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Joe Guzzardi An update on my Fido, a problem dog who’s mellowed

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Joe Guzzardi

Posted: Saturday, April 28, 2012 12:00 am

Although it's hard for me to believe, this summer will be my fifth in Pittsburgh. Only yesterday, or so it seems, I packed up and with a heavy heart left Lodi. Not a day goes by when I don't think of all the wonderful years I spent in Lodi, the friends I made and the great times I had.

And even after five years of trying to evaluate which is the better place to live, I still can't decide. Pittsburgh and Lodi, dramatically different in every way, are equally outstanding.

My three dogs Sparkle, Hoppy and Fido have been a constant in my Lodi and Pittsburgh lives. At different times in this space, I've written affectionately about all of them. They were well-known throughout Lodi not only because of my columns but also because, as my constant companions in my open-air Jeep, friends and neighbors frequently saw them, noses up, cruising through town.

Ten years ago, right after I first adopted him, I wrote a column about my then brand-new English springer spaniel Fido. Life with him was a challenge. Even though he was only a few months old, Fido had already had three owners. Figuring out why wasn't hard. Fido was long on energy and short on learning skills. Every waking hour was an adventure.

Fido was the most demanding dog I'd ever known. My floors had to be clear of all objects, lest they become Fido's focus. Pencils, socks, old newspapers, ice cubes and even once a jalapeño pepper became Fido's playthings. He tossed them about before chewing them beyond recognition. Within my four walls, Fido was a blur. Throwing Fido outside was no solution. Grass, tree bark and mud were among his favorite treats.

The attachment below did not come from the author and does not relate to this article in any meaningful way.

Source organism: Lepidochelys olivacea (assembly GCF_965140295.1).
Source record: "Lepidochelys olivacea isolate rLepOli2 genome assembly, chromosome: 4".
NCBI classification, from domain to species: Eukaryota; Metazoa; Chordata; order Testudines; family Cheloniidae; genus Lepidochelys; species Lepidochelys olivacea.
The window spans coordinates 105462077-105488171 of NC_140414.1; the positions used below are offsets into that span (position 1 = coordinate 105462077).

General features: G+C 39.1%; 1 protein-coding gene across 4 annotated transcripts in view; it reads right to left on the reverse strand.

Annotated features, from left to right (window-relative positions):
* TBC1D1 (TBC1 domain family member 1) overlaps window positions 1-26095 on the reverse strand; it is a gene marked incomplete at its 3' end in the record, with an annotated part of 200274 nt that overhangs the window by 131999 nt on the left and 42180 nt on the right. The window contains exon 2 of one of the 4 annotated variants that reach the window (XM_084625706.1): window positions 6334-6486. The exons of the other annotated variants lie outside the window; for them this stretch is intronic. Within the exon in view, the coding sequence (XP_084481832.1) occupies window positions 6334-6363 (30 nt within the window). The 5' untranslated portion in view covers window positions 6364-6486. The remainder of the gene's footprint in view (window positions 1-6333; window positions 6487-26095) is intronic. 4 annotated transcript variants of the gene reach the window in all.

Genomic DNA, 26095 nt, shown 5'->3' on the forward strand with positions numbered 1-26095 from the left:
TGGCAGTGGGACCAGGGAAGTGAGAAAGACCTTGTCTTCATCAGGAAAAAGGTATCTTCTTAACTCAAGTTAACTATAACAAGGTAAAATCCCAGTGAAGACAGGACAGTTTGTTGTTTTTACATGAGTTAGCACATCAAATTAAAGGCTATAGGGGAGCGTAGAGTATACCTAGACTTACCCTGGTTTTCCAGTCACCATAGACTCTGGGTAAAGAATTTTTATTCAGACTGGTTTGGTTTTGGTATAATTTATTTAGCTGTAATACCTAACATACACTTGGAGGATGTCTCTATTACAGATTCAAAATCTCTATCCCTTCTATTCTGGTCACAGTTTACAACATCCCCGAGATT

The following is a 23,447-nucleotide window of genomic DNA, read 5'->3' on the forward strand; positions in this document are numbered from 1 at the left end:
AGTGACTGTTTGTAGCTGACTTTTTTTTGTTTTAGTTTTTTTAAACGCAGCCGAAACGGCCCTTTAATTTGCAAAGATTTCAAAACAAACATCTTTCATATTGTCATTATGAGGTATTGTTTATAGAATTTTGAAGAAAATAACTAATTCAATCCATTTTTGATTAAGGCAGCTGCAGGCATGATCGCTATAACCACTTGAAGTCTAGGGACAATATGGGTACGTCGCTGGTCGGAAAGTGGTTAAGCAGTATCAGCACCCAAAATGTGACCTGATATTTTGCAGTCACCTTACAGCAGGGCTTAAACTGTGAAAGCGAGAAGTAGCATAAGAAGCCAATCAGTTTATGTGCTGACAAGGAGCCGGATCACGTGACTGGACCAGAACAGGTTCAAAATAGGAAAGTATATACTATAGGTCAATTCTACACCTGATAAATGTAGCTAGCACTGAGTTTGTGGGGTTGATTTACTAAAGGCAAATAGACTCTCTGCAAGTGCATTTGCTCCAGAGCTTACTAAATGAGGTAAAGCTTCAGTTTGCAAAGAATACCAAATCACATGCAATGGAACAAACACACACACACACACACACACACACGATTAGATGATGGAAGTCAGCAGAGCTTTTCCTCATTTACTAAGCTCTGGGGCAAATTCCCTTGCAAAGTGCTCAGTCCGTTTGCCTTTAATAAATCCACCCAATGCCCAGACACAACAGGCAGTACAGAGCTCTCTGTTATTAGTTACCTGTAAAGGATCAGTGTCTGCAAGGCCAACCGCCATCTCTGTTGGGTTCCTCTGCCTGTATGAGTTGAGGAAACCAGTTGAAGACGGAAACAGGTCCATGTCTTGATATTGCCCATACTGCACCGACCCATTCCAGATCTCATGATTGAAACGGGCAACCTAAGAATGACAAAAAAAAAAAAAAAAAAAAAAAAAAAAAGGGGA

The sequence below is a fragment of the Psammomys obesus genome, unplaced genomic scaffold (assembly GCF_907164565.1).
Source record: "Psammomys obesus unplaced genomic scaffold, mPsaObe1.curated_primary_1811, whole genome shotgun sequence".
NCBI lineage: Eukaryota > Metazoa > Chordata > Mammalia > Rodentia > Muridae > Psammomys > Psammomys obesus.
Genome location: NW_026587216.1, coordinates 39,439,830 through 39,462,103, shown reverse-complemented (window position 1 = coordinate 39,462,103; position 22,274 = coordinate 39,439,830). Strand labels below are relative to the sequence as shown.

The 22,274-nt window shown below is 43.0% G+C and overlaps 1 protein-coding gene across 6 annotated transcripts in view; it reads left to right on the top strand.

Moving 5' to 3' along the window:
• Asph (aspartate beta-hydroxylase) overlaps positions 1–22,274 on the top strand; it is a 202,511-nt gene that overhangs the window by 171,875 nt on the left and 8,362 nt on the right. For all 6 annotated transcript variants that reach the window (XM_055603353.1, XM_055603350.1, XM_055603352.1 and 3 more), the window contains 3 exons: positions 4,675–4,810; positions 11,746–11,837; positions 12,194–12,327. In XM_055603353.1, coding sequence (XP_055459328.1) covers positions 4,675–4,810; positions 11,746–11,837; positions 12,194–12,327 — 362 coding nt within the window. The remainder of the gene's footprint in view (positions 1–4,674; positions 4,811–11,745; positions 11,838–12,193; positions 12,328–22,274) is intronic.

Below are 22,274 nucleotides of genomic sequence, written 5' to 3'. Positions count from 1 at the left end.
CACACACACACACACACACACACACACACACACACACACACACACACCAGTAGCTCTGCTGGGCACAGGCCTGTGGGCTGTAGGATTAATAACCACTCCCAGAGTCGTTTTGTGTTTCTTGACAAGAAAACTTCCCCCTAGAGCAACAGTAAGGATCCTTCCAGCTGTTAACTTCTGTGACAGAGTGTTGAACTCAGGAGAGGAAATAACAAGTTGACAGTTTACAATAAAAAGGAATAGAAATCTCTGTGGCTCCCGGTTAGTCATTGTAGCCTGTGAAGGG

Gradually Fido's behavior improved — but only marginally. Fido took a few cues from the other well-mannered dogs he roomed with, his older and younger sisters, Lily and Sparkle. I was helped immensely by easy access to the Lodi dog parks, where Fido could run until he dropped, and the Harney Lane irrigation canal, where during the summer months he swam with his pals to the point of near exhaustion. I write "near" because Fido was never truly worn out.

Readers sent me comforting letters predicting that as Fido grew older, his behavior would improve. All I had to do, they wrote, was just hang in, and one fine day Fido would be the wonderful pet I hoped he would be.

Despite readers' encouragement, I remained skeptical that things between Fido and me would ever completely work out. I made the comparison to a football game, wherein at the end of the first quarter the score was Fido 35, Joe 0. Sure, in the remaining three quarters, teams can and do overcome such huge deficits. But it doesn't happen often.

Years later, I feel obliged to update my audience about Fido.

My well-intended readers were partially correct. As Fido aged, he's slowed down, but he's never entirely given up his wild and wacky ways. Now, as Fido enters his final years, he's understandably demonstrating less enthusiasm about his outside adventures, sleeping harder and longer. Fido's footing, once the envy of other dog park dogs, is shaky.

And while Fido has required near-constant supervision all these years, he's been a pretty good pal and the source of many good if unintended chuckles. What else can you do but laugh when your dog mistakes a charcoal briquette for a Milk Bone?

During Fido's last days, we've entered into a period of peaceful co-existence. I never thought I'd say it, but when he's gone, I'll miss Fido.

Joe Guzzardi lives with his wife, three dogs, two cats and an African grey parrot. Contact him at

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